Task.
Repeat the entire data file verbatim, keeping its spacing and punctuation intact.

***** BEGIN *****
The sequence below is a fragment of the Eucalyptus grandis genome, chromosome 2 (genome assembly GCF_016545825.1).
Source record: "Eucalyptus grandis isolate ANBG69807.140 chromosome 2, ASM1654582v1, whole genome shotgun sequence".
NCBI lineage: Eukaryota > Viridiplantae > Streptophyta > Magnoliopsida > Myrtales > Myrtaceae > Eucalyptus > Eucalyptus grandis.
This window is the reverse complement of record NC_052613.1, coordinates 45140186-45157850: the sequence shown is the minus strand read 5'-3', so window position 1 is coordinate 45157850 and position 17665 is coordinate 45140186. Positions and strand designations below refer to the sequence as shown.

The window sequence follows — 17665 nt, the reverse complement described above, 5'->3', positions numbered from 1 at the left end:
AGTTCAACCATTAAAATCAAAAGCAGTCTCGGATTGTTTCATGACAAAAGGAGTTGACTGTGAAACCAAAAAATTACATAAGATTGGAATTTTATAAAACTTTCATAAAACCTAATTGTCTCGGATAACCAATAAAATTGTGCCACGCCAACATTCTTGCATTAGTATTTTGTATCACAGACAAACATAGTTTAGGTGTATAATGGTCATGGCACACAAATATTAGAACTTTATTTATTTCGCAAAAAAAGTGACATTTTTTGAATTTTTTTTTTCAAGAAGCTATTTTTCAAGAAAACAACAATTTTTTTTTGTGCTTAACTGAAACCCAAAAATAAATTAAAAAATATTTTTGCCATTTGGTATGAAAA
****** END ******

The sequence below is a fragment of the Eucalyptus grandis genome, chromosome 2 (genome assembly GCF_016545825.1).
Source record: "Eucalyptus grandis isolate ANBG69807.140 chromosome 2, ASM1654582v1, whole genome shotgun sequence".
NCBI lineage: Eukaryota > Viridiplantae > Streptophyta > Magnoliopsida > Myrtales > Myrtaceae > Eucalyptus > Eucalyptus grandis.
This window is the reverse complement of record NC_052613.1, coordinates 45140186-45157850: the sequence shown is the minus strand read 5'-3', so window position 1 is coordinate 45157850 and position 17665 is coordinate 45140186. Positions and strand designations below refer to the sequence as shown.

The window sequence follows — 17665 nt, the reverse complement described above, 5'->3', positions numbered from 1 at the left end:
AGTTCAACCATTAAAATCAAAAGCAGTCTCGGATTGTTTCATGACAAAAGGAGTTGACTGTGAAACCAAAAAATTACATAAGATTGGAATTTTATAAAACTTTCATAAAACCTAATTGTCTCGGATAACCAATAAAATTGTGCCACGCCAACATTCTTGCATTAGTATTTTGTATCACAGACAAACATAGTTTAGGTGTATAATGGTCATGGCACACAAATATTAGAACTTTATTTATTTCGCAAAAAAAGTGACATTTTTTGAATTTTTTTTTTCAAGAAGCTATTTTTCAAGAAAACAACAATTTTTTTTTGTGCTTAACTGAAACCCAAAAATAAATTAAAAAATATTTTTGCCATTTGGTATGAAAA